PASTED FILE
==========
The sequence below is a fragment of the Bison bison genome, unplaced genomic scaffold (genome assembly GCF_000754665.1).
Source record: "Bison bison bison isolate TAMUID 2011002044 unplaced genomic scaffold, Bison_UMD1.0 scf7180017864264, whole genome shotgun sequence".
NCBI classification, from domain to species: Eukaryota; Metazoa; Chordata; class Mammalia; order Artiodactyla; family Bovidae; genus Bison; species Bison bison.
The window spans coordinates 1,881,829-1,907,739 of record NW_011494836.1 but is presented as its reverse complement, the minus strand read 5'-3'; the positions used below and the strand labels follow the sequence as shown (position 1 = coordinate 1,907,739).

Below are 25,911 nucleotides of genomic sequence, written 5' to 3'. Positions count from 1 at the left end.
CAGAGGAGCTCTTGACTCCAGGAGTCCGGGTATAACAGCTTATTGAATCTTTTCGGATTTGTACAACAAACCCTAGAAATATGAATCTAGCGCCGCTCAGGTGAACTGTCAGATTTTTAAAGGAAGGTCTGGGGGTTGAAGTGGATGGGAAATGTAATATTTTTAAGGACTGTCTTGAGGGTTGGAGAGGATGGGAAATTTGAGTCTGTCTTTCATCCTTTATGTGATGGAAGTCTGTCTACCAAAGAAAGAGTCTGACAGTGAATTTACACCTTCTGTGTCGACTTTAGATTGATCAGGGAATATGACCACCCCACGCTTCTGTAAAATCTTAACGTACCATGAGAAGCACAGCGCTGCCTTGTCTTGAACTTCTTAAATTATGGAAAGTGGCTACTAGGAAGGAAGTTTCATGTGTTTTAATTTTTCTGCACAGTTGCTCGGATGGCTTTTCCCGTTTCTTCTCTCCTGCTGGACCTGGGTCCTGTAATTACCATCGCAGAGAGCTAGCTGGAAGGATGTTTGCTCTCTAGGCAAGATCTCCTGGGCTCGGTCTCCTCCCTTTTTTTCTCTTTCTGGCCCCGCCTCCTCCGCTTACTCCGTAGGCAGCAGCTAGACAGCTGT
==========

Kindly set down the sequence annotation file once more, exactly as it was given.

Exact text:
The sequence below is a fragment of the Bison bison genome, unplaced genomic scaffold (genome assembly GCF_000754665.1).
Source record: "Bison bison bison isolate TAMUID 2011002044 unplaced genomic scaffold, Bison_UMD1.0 scf7180017864264, whole genome shotgun sequence".
NCBI classification, from domain to species: Eukaryota; Metazoa; Chordata; class Mammalia; order Artiodactyla; family Bovidae; genus Bison; species Bison bison.
The window spans coordinates 1,881,829-1,907,739 of record NW_011494836.1 but is presented as its reverse complement, the minus strand read 5'-3'; the positions used below and the strand labels follow the sequence as shown (position 1 = coordinate 1,907,739).

Below are 25,911 nucleotides of genomic sequence, written 5' to 3'. Positions count from 1 at the left end.
CAGAGGAGCTCTTGACTCCAGGAGTCCGGGTATAACAGCTTATTGAATCTTTTCGGATTTGTACAACAAACCCTAGAAATATGAATCTAGCGCCGCTCAGGTGAACTGTCAGATTTTTAAAGGAAGGTCTGGGGGTTGAAGTGGATGGGAAATGTAATATTTTTAAGGACTGTCTTGAGGGTTGGAGAGGATGGGAAATTTGAGTCTGTCTTTCATCCTTTATGTGATGGAAGTCTGTCTACCAAAGAAAGAGTCTGACAGTGAATTTACACCTTCTGTGTCGACTTTAGATTGATCAGGGAATATGACCACCCCACGCTTCTGTAAAATCTTAACGTACCATGAGAAGCACAGCGCTGCCTTGTCTTGAACTTCTTAAATTATGGAAAGTGGCTACTAGGAAGGAAGTTTCATGTGTTTTAATTTTTCTGCACAGTTGCTCGGATGGCTTTTCCCGTTTCTTCTCTCCTGCTGGACCTGGGTCCTGTAATTACCATCGCAGAGAGCTAGCTGGAAGGATGTTTGCTCTCTAGGCAAGATCTCCTGGGCTCGGTCTCCTCCCTTTTTTTCTCTTTCTGGCCCCGCCTCCTCCGCTTACTCCGTAGGCAGCAGCTAGACAGCTGT